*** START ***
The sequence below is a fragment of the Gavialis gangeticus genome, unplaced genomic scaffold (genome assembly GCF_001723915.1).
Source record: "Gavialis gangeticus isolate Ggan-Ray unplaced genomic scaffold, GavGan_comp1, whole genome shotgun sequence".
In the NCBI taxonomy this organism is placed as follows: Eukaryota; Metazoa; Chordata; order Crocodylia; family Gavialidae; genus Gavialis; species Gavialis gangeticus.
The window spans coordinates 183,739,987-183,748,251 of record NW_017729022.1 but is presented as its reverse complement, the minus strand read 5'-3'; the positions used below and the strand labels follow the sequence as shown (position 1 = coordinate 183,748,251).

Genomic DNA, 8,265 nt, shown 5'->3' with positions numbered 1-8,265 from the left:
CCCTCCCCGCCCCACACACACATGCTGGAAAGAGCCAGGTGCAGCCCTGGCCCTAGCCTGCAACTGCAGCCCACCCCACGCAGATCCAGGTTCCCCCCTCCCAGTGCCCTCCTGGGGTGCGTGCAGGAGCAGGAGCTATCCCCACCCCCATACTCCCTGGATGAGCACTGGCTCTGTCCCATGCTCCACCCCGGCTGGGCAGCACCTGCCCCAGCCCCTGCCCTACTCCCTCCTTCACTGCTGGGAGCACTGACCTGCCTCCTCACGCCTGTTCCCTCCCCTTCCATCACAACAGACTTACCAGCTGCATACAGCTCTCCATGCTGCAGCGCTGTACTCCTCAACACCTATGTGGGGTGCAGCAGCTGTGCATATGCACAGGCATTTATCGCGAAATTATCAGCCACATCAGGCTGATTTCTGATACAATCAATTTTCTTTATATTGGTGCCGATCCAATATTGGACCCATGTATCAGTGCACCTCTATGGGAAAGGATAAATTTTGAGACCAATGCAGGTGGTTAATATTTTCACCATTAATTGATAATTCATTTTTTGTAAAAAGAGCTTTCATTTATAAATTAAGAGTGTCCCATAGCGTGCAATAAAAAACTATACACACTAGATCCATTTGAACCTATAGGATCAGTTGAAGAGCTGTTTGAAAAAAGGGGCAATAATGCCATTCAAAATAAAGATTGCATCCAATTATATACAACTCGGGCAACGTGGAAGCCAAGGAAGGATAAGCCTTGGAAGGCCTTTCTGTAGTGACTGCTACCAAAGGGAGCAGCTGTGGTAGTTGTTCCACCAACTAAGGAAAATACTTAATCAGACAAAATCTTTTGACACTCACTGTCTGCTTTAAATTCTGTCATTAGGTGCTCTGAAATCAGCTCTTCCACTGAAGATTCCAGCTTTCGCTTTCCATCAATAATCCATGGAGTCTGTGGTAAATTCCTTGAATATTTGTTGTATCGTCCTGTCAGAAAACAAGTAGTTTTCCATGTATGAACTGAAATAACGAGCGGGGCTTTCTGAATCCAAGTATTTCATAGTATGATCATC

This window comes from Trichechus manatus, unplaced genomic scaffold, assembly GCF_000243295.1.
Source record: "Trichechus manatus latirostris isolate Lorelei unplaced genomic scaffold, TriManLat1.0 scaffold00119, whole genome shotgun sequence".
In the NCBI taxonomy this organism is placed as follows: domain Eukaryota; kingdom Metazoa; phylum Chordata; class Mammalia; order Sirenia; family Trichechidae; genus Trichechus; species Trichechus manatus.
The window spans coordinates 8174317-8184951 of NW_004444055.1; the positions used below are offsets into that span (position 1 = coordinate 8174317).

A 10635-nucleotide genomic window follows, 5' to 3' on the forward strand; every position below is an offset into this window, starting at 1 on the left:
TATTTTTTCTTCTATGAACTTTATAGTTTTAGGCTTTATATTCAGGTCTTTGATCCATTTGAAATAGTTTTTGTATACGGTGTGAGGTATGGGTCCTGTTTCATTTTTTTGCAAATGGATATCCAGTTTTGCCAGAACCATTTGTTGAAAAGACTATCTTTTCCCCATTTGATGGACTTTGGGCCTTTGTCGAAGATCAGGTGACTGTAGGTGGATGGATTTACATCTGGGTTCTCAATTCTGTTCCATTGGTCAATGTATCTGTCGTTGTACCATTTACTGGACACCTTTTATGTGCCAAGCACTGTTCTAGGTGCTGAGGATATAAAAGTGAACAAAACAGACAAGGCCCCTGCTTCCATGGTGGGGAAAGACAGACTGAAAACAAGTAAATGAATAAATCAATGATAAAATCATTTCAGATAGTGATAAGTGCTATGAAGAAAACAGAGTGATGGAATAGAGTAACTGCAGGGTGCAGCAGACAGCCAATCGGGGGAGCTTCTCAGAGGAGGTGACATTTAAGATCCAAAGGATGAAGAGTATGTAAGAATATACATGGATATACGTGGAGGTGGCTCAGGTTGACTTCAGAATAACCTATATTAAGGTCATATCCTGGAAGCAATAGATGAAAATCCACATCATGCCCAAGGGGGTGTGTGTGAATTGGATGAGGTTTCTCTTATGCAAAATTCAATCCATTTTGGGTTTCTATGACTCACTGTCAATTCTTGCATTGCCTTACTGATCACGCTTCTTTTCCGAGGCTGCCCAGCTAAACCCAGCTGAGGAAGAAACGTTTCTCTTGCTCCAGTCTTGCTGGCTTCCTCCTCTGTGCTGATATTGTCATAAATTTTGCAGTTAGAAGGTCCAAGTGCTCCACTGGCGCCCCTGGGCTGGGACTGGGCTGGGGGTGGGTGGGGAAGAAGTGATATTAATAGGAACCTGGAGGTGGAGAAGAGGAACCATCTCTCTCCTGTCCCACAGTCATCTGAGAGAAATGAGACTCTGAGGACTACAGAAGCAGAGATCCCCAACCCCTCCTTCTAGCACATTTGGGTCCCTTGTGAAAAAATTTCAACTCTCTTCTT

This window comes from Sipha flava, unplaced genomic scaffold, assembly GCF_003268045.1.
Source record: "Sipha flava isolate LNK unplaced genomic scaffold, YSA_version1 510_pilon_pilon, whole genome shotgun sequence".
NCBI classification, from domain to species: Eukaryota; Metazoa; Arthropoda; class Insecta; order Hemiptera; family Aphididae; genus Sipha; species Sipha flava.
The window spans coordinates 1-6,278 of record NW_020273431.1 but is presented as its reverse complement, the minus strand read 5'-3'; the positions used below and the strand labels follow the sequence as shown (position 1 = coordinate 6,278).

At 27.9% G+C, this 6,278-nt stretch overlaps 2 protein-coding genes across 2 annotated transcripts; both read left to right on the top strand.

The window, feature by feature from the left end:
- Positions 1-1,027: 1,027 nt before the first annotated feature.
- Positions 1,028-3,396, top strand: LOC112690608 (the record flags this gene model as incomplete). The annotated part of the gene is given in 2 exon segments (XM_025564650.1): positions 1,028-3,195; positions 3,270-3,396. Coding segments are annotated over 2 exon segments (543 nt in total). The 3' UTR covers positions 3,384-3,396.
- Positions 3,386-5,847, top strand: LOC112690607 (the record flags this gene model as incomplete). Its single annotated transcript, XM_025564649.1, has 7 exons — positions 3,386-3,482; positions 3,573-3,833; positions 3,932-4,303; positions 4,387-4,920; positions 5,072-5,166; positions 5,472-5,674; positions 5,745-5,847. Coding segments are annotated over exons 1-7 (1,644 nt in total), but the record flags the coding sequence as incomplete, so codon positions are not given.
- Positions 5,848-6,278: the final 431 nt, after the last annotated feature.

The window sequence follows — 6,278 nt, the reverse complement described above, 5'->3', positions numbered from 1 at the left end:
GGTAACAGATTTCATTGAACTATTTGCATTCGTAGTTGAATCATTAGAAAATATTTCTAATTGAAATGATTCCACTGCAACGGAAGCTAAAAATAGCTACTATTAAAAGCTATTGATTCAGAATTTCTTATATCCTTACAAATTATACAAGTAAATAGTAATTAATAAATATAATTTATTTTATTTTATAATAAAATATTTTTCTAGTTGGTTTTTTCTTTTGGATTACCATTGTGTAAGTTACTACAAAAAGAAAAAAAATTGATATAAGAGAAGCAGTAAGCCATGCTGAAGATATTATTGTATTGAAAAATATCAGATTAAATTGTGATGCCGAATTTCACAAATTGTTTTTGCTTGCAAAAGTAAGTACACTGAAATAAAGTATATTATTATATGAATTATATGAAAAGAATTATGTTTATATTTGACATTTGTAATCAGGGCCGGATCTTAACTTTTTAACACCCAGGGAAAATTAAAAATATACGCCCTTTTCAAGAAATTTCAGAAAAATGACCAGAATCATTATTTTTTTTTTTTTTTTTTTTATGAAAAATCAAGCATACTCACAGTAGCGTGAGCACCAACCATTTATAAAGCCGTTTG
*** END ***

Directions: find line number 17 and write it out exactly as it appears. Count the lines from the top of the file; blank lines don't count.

At 27.9% G+C, this 6,278-nt stretch overlaps 2 protein-coding genes across 2 annotated transcripts; both read left to right on the top strand.